In re Sherrie Nicole-Lockhart Johnson

Case Type:
Case Status:
Reversed and Remanded
20-1161 (9th Circuit, Jul 28,2021) Published
Presented with a creditor (CR) seeking to avoid the discharge of debt allegedly caused by a nondebtor spouse's fraud, the BAP found that the CR's non-dischargeability complaint had been insufficiently pled, as the BC had, but that an amendment could credibly undercut the community property discharge exception's application, thus leading it to vacate the BC's denial of the CR's motion for leave to amend on futility's basis. More broadly, the BAP limned the procedure to follow when a nondebtor, wrongdoing spouse's creditor aims to preclude a community property discharge in the spouse's case.
Procedural context:
Sharlene Willard (Willard) held a state court judgment against Steve Johnson (Johnson) arising from a contract for home repairs (Judgment). Independently of her husband, Steve’s wife Sherrie Lockhart-Johnson (Debtor) filed an individual chapter 7 bankruptcy petition in the BC, the United States Bankruptcy Court for the Central District of California. Within this case, sometime in March 2020, Willard filed a complaint to except the Judgement from discharge under § 523(a)(2)(A) based solely on Johnson's conduct, alleging neither any fraudulent conduct on the DR's part or the outstanding Judgment's status as "community" debt for which both spouses could potentially be held liable under generally applicable non-bankruptcy law. (More precisely, Willard alleged that Johnson had obtained funds from her through false pretenses, false representation, and actual fraud and, as a result, the debt was nondischargeable.) Because Willard had neglected to advance such allegations, the BC granted the DR's motion to dismiss (MTD). Conceding the deficiency of her complaint, Willard sought leave to amend. The BC, however, denied such leave, dismissing the complaint with prejudice, entirely because her allegations of fraud were pled against Johnson, a non-debtor. Willard timely appealed to the BAP, the U.S. Bankruptcy Appellate Panel of the Ninth Circuit. There, all three judges signed as to the above holding. One--Honorable Christopher M. Klein--wrote a separate concurrence to draw attention to a "little-used tool in the procedural toolbox": joinder under Federal Rule of Civil Procedure 19.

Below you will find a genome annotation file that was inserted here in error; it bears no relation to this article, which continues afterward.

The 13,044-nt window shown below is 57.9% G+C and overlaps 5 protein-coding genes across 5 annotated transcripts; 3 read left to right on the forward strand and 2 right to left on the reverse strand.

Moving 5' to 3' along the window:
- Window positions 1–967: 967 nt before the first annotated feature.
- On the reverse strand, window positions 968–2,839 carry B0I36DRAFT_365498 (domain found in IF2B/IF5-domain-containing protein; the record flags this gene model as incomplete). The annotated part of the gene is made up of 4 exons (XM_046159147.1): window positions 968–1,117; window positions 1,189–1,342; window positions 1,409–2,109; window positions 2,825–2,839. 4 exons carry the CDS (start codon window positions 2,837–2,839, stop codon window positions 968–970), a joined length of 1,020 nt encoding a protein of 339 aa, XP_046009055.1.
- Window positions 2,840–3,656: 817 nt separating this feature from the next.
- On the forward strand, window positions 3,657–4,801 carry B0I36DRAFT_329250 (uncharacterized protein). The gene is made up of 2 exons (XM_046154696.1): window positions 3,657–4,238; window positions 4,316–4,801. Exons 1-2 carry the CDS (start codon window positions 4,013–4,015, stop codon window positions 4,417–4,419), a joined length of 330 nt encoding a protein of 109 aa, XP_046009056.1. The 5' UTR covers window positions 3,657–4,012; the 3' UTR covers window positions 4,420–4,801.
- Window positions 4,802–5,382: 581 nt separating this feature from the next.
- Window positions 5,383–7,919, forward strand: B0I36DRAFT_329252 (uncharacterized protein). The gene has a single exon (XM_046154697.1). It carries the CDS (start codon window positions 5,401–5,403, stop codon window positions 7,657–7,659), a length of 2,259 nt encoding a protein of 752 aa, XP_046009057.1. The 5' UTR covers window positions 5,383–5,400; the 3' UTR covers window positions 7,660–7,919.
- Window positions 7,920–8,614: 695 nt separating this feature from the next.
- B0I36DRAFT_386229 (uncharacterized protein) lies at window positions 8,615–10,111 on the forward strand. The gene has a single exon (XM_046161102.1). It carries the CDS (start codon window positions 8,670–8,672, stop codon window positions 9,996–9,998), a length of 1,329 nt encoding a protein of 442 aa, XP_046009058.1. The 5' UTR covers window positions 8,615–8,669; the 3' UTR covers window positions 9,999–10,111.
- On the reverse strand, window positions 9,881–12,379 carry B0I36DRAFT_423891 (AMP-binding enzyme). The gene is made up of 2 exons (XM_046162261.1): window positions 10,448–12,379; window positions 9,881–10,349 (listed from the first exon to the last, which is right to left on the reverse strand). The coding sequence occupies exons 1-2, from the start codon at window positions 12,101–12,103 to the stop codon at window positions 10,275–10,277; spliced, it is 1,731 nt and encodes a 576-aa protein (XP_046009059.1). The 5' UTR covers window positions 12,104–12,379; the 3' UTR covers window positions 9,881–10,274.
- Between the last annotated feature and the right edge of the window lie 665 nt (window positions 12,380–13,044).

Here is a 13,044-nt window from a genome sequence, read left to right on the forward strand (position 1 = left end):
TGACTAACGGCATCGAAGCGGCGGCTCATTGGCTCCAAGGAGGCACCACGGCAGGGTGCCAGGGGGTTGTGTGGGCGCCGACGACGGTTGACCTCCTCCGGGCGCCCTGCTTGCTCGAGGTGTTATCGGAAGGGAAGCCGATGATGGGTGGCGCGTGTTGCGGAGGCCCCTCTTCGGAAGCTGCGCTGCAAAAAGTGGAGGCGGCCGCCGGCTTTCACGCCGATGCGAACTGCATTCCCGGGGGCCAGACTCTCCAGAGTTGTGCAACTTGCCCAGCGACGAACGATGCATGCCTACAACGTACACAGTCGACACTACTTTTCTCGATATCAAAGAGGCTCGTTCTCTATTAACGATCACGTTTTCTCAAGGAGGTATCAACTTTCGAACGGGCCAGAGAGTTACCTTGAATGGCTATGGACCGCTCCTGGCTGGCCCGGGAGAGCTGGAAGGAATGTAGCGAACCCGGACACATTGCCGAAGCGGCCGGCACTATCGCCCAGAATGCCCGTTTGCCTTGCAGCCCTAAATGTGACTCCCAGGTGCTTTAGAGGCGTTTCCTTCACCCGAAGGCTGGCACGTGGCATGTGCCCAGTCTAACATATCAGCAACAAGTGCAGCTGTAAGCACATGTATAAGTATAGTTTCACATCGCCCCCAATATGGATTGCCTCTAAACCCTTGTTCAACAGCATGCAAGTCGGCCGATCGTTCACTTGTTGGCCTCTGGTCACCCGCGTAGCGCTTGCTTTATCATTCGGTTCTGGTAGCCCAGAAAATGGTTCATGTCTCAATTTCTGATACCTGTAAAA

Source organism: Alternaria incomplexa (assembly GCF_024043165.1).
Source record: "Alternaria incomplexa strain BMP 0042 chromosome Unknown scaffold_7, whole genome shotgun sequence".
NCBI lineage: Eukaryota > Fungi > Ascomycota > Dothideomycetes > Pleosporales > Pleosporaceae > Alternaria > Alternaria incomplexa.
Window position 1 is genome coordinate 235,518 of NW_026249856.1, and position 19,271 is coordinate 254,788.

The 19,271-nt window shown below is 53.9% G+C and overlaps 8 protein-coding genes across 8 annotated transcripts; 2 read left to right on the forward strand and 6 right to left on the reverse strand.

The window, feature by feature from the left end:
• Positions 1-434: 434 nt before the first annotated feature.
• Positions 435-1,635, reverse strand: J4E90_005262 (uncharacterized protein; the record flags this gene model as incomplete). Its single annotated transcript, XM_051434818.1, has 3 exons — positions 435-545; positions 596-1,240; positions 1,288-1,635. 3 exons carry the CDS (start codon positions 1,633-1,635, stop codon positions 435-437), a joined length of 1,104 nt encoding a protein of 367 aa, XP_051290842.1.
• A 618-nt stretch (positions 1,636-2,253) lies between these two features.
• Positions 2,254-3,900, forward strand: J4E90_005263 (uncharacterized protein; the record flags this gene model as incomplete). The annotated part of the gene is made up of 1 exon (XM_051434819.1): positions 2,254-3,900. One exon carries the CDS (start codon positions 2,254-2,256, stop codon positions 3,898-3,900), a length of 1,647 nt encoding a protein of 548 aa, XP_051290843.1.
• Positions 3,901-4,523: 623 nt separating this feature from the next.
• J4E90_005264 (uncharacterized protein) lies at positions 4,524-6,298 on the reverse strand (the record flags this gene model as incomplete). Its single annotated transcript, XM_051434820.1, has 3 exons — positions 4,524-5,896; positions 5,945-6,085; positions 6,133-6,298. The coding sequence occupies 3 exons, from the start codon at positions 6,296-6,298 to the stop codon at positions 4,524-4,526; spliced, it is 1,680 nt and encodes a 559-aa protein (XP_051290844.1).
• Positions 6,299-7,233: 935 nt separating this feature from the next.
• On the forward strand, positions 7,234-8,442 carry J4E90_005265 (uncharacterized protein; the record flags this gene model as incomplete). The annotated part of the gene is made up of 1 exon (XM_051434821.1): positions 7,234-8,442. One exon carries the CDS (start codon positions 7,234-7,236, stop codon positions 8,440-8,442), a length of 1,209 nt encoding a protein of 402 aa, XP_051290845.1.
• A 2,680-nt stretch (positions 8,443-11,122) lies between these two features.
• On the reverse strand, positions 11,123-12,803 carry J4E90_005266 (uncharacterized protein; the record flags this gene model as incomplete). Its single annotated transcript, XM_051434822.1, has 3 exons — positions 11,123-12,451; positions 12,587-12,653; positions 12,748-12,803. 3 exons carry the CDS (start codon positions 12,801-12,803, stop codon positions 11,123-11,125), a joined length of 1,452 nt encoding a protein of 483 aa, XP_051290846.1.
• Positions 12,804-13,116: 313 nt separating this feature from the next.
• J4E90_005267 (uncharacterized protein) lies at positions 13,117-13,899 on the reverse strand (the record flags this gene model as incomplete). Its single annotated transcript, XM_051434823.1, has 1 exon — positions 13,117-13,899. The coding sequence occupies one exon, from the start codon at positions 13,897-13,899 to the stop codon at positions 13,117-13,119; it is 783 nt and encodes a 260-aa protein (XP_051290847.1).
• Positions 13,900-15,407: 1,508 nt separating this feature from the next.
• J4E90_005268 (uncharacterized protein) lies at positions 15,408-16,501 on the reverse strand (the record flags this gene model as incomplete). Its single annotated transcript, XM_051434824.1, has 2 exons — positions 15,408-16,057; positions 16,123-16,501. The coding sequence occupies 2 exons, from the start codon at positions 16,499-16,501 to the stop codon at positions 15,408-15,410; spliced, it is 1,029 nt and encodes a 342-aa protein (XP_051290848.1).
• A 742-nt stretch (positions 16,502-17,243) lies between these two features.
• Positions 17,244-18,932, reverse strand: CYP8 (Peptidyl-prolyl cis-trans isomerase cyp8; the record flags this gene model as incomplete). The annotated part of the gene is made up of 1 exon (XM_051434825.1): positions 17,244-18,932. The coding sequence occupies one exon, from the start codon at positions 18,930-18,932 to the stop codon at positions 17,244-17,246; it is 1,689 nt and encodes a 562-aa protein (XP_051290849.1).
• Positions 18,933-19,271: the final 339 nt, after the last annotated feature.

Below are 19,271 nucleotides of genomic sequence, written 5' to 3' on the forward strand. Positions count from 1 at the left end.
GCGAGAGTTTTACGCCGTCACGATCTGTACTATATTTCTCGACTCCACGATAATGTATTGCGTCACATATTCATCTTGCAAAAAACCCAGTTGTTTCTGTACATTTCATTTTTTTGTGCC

In 2017, Willard filed a complaint in state court against Johnson, among others, based on an agreement for home repairs. According to Willard, after an initial failed settlement, she obtained the Judgement, which named Johnson, not the DR, and which exceeded $10,000. In June 2019, Willard sought to garnish the DR's wages, asserting that they were community property under California law and thus liable for the debt. After Willard initiated this garnishment action, but prior to the hearing in state court, the DR commenced her chapter 7 case. The DR's filings shed some light on her uncertain relationship to Johnson. For example, while the DR indicated in her Statement of Current Monthly Income that she was married, she made clear that she was either legally separated or living separately from her spouse. In her Schedule H, meanwhile, she further averred that she had lived in a community property state in the past eight years--but that her spouse, the man that Willard had first sued, did not reside with her during that entire near decade. Finally, while the DR did not initially list Willard as a creditor, an amended list of creditors and an amended Schedule E/F filed in February 2020 did list a debt owed to Willard in the amount of $9,873. In those same papers, Willard classified that obligation to Willard as a community debt.
Scott H. Gan; Christopher M. Klein; and Laura S. Taylor

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